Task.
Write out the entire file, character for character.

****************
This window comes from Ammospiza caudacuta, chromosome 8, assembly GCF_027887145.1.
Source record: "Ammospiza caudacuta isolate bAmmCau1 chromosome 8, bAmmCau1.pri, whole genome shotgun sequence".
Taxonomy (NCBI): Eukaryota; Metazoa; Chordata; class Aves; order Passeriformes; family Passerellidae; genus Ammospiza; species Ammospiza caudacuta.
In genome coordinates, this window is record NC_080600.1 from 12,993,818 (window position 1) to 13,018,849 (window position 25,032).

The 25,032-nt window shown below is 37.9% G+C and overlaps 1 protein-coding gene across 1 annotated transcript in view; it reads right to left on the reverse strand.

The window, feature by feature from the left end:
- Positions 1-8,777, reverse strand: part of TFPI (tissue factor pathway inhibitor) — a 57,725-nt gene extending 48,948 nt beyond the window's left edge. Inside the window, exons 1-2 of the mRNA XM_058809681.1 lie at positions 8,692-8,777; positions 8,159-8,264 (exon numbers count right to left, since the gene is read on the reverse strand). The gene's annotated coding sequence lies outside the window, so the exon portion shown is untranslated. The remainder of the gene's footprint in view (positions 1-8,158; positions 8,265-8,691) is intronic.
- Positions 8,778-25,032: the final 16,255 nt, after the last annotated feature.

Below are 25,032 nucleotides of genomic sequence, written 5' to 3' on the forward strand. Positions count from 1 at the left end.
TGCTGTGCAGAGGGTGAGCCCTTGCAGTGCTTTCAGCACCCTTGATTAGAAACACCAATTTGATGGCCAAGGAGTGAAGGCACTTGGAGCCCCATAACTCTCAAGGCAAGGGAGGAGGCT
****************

This window comes from Ammospiza caudacuta, chromosome 8, assembly GCF_027887145.1.
Source record: "Ammospiza caudacuta isolate bAmmCau1 chromosome 8, bAmmCau1.pri, whole genome shotgun sequence".
Taxonomy (NCBI): Eukaryota; Metazoa; Chordata; class Aves; order Passeriformes; family Passerellidae; genus Ammospiza; species Ammospiza caudacuta.
In genome coordinates, this window is record NC_080600.1 from 12,993,818 (window position 1) to 13,018,849 (window position 25,032).

The 25,032-nt window shown below is 37.9% G+C and overlaps 1 protein-coding gene across 1 annotated transcript in view; it reads right to left on the reverse strand.

The window, feature by feature from the left end:
- Positions 1-8,777, reverse strand: part of TFPI (tissue factor pathway inhibitor) — a 57,725-nt gene extending 48,948 nt beyond the window's left edge. Inside the window, exons 1-2 of the mRNA XM_058809681.1 lie at positions 8,692-8,777; positions 8,159-8,264 (exon numbers count right to left, since the gene is read on the reverse strand). The gene's annotated coding sequence lies outside the window, so the exon portion shown is untranslated. The remainder of the gene's footprint in view (positions 1-8,158; positions 8,265-8,691) is intronic.
- Positions 8,778-25,032: the final 16,255 nt, after the last annotated feature.

Below are 25,032 nucleotides of genomic sequence, written 5' to 3' on the forward strand. Positions count from 1 at the left end.
TGCTGTGCAGAGGGTGAGCCCTTGCAGTGCTTTCAGCACCCTTGATTAGAAACACCAATTTGATGGCCAAGGAGTGAAGGCACTTGGAGCCCCATAACTCTCAAGGCAAGGGAGGAGGCT